(AP Photo/Ben Margot)
On Wednesday, the U.S. Court of Appeals for the Fourth Circuit ruled in Bland v. Roberts that clicking the “Like” button on Facebook® qualifies as constitutionally protected speech. This ruling extended First Amendment protection to the “Like” button.
The Fourth Circuit reasoned that when a Facebook user clicks the “Like” button, Facebook is publishing a substantive statement about the user. The court determined that there is no distinction for constitutional purposes between physically writing out a message and simply clicking a button which results in the publication of a message.
The Fourth Circuit in Bland was not delving into the inner workings of a seventh grade social feud, but was ruling on the use of Facebook as protected political speech. Six former employees of the Hampton, Virginia Sheriff’s Office brought suit against Sheriff B.J. Roberts, arguing that they were not reappointed because they had supported Roberts’ opponent during the November 2009 election. During the course of the campaign, two of the former employees “liked” Adams’ campaign Facebook page and posted messages of support on the page.
The court ruled that not only is clicking the “Like” button considered pure speech, but doing so is symbolic expression. The thumbs-up “liking” symbol conveys to others on Facebook the user’s support for the page that was “liked.” In this way, the “Like” button is the 21st-century equivalent to displaying a political sign in one’s yard, which the Supreme Court has held is protected speech.
Though Facebook has been around since 2004, the Fourth Circuit is the first federal court to hold that Facebook “Likes” are protected constitutional speech. The ruling overturns an April 24, 2012 decision by the Eastern District of Virginia, which had held that “[s]imply liking a Facebook page is insufficient” and that “liking” a Facebook page “is not the kind of substantive statement that has previously warranted constitutional protection.”
It has been reported that some 1.11 billion people use Facebook. For those who continue to withstand the allure, the “Like” button on Facebook, represented by an easily clickable thumbs-up icon, allows Facebook users to inform other users that they like a post, article, page, or picture posted on the site. Businesses, organizations, and campaigns, as was the case here, can also have their own Facebook pages, which users can “like.” For instance, when one of the former employees “liked” Adams’ campaign Facebook page, a link to the Adams’ campaign page appeared on the former employee’s personal Facebook profile. The employee’s profile was also listed on the campaign page’s “People [Who] Like This” list, which all Facebook users can access. This simple click is constitutionally protected speech in this Circuit.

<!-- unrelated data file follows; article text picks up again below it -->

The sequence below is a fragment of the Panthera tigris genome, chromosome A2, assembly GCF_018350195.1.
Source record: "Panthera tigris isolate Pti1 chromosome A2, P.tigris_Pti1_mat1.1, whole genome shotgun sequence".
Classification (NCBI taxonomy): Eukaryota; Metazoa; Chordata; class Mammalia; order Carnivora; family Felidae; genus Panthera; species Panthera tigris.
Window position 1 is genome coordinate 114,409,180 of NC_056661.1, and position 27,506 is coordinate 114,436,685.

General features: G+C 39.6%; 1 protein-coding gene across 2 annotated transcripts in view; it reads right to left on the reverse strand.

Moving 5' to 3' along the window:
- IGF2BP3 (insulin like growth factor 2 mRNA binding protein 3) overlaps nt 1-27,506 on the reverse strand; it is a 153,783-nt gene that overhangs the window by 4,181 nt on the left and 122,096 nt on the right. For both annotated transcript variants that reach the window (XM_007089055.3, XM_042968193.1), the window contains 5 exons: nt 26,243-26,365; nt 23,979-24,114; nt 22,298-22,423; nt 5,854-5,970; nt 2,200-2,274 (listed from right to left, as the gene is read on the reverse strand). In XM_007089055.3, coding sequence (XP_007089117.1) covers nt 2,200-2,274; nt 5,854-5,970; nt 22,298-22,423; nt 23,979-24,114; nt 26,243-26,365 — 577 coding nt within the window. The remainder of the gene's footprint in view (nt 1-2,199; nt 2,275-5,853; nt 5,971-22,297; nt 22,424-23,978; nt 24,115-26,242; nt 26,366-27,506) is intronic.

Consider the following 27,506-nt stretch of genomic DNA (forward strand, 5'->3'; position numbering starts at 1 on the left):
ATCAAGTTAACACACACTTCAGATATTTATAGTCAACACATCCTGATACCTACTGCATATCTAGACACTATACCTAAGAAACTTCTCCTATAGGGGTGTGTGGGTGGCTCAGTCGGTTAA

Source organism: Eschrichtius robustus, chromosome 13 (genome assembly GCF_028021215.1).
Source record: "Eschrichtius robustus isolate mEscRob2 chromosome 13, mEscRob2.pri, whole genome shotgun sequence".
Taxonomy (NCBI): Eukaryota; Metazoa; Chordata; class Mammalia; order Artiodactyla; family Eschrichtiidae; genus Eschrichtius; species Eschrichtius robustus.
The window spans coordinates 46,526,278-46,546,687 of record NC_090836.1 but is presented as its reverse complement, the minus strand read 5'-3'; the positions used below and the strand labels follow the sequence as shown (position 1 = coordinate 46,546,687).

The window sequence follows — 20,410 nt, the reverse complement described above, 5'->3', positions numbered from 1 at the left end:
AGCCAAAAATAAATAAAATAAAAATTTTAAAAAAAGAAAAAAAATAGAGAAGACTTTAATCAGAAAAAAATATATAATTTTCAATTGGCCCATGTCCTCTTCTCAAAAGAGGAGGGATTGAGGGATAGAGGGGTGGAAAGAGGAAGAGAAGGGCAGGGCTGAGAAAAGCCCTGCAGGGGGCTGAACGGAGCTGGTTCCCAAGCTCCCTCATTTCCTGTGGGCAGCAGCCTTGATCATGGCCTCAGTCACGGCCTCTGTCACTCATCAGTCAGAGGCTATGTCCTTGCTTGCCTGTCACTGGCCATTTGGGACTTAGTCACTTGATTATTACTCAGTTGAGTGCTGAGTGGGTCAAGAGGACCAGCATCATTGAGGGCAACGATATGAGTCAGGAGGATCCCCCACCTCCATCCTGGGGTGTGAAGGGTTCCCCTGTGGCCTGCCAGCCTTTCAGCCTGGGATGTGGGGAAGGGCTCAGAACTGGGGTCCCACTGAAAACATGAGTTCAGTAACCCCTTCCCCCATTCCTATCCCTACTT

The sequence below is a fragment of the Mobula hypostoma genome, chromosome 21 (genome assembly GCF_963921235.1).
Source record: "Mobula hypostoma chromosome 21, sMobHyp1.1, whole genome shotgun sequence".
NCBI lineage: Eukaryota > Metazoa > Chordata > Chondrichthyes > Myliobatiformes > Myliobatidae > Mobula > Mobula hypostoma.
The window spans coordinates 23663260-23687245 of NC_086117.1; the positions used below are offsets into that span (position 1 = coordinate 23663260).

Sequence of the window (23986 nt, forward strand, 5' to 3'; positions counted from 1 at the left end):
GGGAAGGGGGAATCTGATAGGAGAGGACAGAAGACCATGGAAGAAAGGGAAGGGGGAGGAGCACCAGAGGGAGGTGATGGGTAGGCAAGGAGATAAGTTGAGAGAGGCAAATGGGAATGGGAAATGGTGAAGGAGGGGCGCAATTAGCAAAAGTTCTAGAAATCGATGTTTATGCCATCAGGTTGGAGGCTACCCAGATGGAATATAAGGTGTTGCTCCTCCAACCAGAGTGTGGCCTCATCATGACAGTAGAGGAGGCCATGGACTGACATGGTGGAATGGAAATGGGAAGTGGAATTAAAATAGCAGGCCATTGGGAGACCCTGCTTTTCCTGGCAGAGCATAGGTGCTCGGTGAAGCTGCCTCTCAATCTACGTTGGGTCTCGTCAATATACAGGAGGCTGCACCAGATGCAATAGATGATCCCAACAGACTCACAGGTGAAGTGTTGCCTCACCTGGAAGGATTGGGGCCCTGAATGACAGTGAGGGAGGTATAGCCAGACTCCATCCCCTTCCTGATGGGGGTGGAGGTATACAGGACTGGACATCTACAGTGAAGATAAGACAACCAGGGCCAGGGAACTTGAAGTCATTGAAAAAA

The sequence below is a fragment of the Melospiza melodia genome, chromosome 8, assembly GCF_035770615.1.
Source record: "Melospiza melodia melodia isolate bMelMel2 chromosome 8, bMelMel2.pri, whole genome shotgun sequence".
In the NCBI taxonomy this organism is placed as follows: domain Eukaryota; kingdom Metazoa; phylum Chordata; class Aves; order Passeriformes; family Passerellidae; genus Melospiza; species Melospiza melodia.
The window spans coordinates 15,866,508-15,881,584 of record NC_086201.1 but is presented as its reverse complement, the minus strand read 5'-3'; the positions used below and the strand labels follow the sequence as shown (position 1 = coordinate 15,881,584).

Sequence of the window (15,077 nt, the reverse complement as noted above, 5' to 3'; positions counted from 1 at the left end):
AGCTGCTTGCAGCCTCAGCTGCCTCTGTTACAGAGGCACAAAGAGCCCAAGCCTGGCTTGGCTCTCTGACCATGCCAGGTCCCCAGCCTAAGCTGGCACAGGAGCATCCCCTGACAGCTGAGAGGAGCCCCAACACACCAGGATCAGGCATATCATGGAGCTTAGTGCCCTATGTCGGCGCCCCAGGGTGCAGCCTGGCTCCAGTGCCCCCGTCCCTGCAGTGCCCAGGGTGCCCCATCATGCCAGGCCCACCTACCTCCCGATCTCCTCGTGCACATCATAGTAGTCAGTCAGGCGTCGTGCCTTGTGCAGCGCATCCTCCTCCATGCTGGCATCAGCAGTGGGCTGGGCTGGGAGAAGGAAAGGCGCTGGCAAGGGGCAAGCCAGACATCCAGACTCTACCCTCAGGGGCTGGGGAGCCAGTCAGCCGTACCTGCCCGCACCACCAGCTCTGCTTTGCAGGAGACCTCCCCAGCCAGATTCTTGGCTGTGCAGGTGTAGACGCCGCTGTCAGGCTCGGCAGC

While the Bland ruling expands the type of speech that is protected by the First Amendment, it’s worth noting that not all speech is constitutionally protected. The classic example is falsely yelling “Fire!” in a crowded theater, which has been held to be speech that can be limited because the circumstance of the speech creates a clear and present danger Other types of speech that do not typically receive First Amendment protection include: defamation, perjury, obscenity, child pornography, blackmail, inciting imminent lawless action, true threats, and solicitation to commit crimes. Schools also have broad powers to limit students’ speech, which includes restricting what can be published in student newspapers and prohibiting speech that causes substantial disruptions.
The Fourth Circuit’s decision has important implications, as many individuals today choose to express their political opinions on social media websites, often doing so by simply “liking” Facebook pages, “endorsing” users on LinkedIn® or “re-tweeting” another’s speech on Twitter. The Supreme Court has held that the First Amendment provides broad protection to political expression, and the Fourth Circuit in Bland makes clear that government employers cannot retaliate against employees for political expression conveyed simply by clicking the “Like” button.
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Alyse Prawde is a law clerk at Joseph, Greenwald & Laake, P.A. She is currently a third-year law student at the University of Maryland Carey School of Law, where she serves as the Executive Articles Editor of the Maryland Journal of International Law. Email: firstname.lastname@example.org
Veronica Nannis is a partner and the litigation practice group manager at Joseph, Greenwald & Laake, P.A. She focuses on complex, civil litigation, including business disputes, employment litigation and False Claim Act cases. You can “endorse” her on LinkedIn or email her at: email@example.com
 “Facebook” is a registered trademark of Facebook, Inc.
 Bland v. Roberts, No. 12-1671 (4th Cir. Sept. 18, 2013).
 City of Ladue v. Gilleo, 512 U.S. 43 (1994).
 Bland v. Roberts, 857 F. Supp.2d 599 (E.D. Va. 2012).
 New York Times v. Sullivan, 376 U.S. 254 (1964); Gertz v. Robert Welch, Inc., 418 U.S. 323 (1974).
 United States v. Dunnigan, 507 U.S. 87 (1993); United States v. Alvarez, 132 S. Ct. 2537 (2012).
 Roth v. United States, 354 U.S. 476 (1957).
 New York v. Ferber, 458 U.S. 747 (1982); United States v. Williams, 553 U.S. 285 (2008).
 Posner v. Lewis, 18 N.Y.3d 566, 572 (2012).
 Brandenburg v. Ohio, 395 U.S. 444 (1969).
 Watts v. United States, 394 U.S. 705 (1969) (per curiam).
 United States v. Williams, 553 U.S. 285 (2008).
 Hazelwood School Dist. V. Kuhlmeier, 484 U.S. 260 (1988).
 Tinker v. Des Moines Independent School Dist., 393 U.S. 503 (1969).
 “LinkedIn” is a registered trademark of the LinkedIn Corporation.